“I cannot teach anybody anything. I can only make them think”
Ancient Corinth was a sophisticated city – a Roman colony with Greek roots. The people valued the polished, courtly philosopher who could argue his case, regardless of the topic. The content didn’t matter as much as the eloquence. Paul said he did not try to out-perform these orators with fancy talk, but rather relied on the power of the message itself.
He goes on to list the hardships of his servant lifestyle. Such lists are not unique to the writings of Paul and can be found in literature related to worldly philosophy. The Cynic’s reaction to hardship was that the life of the wise does not depend on material prosperity. Hence, in contrast to “boasting” in his philosophical writing, Epictetus writes: “bring on hardships, bring on imprisonment, bring on disrepute, bring on condemnation. This is the proper exhibition …” As a Stoic thinker contemporary with Paul, Seneca wrote of the tortures, burnings, and deaths under Gaius, and of his willingness to die for loyalty.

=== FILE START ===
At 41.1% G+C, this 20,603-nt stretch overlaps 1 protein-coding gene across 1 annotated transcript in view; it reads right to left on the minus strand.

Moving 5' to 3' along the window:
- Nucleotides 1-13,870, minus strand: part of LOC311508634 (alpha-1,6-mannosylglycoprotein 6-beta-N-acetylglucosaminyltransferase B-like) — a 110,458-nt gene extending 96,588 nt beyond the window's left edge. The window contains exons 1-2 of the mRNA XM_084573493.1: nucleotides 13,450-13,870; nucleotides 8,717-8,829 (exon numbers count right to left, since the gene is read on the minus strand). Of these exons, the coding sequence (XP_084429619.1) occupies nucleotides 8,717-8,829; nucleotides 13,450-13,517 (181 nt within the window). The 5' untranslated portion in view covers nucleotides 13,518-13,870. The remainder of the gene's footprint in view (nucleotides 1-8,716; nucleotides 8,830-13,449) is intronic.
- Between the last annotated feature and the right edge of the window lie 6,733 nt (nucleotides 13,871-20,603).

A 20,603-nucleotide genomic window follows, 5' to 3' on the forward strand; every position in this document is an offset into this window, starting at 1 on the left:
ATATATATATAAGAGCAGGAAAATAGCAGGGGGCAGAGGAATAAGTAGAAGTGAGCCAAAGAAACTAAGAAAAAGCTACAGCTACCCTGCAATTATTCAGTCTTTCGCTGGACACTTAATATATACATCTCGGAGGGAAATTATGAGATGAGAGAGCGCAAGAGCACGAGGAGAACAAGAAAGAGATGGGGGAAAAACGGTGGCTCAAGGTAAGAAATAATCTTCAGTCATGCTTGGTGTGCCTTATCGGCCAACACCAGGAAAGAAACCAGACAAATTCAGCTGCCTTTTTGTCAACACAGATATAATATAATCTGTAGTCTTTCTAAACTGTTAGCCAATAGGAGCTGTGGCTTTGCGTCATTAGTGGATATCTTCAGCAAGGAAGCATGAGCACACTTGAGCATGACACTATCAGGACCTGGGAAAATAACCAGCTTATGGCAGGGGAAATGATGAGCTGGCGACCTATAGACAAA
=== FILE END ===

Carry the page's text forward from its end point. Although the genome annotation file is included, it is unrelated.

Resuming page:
The Stoic stressed the courage of the man under trial and the Cynic emphasized independence from material prosperity, but for Christians, it’s simple obedience to Jesus.
1 Corinthians 4:1–5
Let a man so consider us, as servants of Christ and stewards of the mysteries of God. Moreover it is required in stewards that one be found faithful. But with me it is a very small thing that I should be judged by you or by a human court. In fact, I do not even judge myself. For I know of nothing against myself, yet I am not justified by this; but He who judges me is the Lord. Therefore judge nothing before the time, until the Lord comes, who will both bring to light the hidden things of darkness and reveal the counsels of the hearts. Then each one’s praise will come from God.